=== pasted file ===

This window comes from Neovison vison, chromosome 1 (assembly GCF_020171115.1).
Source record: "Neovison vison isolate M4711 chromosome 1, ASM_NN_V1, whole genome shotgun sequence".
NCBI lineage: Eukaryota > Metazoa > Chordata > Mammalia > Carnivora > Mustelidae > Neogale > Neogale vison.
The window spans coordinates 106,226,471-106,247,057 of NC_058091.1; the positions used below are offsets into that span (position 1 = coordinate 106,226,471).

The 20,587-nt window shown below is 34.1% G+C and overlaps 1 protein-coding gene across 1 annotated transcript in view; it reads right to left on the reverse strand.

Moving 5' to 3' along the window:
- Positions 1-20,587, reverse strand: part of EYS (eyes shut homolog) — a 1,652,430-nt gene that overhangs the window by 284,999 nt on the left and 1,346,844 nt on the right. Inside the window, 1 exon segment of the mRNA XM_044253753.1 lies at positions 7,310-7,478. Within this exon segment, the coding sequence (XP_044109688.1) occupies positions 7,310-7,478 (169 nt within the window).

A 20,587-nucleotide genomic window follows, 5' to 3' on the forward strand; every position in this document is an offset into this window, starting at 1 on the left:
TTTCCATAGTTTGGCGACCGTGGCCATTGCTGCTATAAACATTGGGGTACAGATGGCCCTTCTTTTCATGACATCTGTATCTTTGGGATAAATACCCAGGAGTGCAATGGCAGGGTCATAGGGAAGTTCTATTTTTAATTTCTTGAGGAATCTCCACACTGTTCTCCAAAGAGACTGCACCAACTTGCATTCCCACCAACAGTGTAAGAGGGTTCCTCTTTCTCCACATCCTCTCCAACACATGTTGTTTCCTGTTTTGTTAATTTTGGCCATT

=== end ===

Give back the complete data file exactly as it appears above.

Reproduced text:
This window comes from Neovison vison, chromosome 1 (assembly GCF_020171115.1).
Source record: "Neovison vison isolate M4711 chromosome 1, ASM_NN_V1, whole genome shotgun sequence".
NCBI lineage: Eukaryota > Metazoa > Chordata > Mammalia > Carnivora > Mustelidae > Neogale > Neogale vison.
The window spans coordinates 106,226,471-106,247,057 of NC_058091.1; the positions used below are offsets into that span (position 1 = coordinate 106,226,471).

The 20,587-nt window shown below is 34.1% G+C and overlaps 1 protein-coding gene across 1 annotated transcript in view; it reads right to left on the reverse strand.

Moving 5' to 3' along the window:
- Positions 1-20,587, reverse strand: part of EYS (eyes shut homolog) — a 1,652,430-nt gene that overhangs the window by 284,999 nt on the left and 1,346,844 nt on the right. Inside the window, 1 exon segment of the mRNA XM_044253753.1 lies at positions 7,310-7,478. Within this exon segment, the coding sequence (XP_044109688.1) occupies positions 7,310-7,478 (169 nt within the window).

A 20,587-nucleotide genomic window follows, 5' to 3' on the forward strand; every position in this document is an offset into this window, starting at 1 on the left:
TTTCCATAGTTTGGCGACCGTGGCCATTGCTGCTATAAACATTGGGGTACAGATGGCCCTTCTTTTCATGACATCTGTATCTTTGGGATAAATACCCAGGAGTGCAATGGCAGGGTCATAGGGAAGTTCTATTTTTAATTTCTTGAGGAATCTCCACACTGTTCTCCAAAGAGACTGCACCAACTTGCATTCCCACCAACAGTGTAAGAGGGTTCCTCTTTCTCCACATCCTCTCCAACACATGTTGTTTCCTGTTTTGTTAATTTTGGCCATT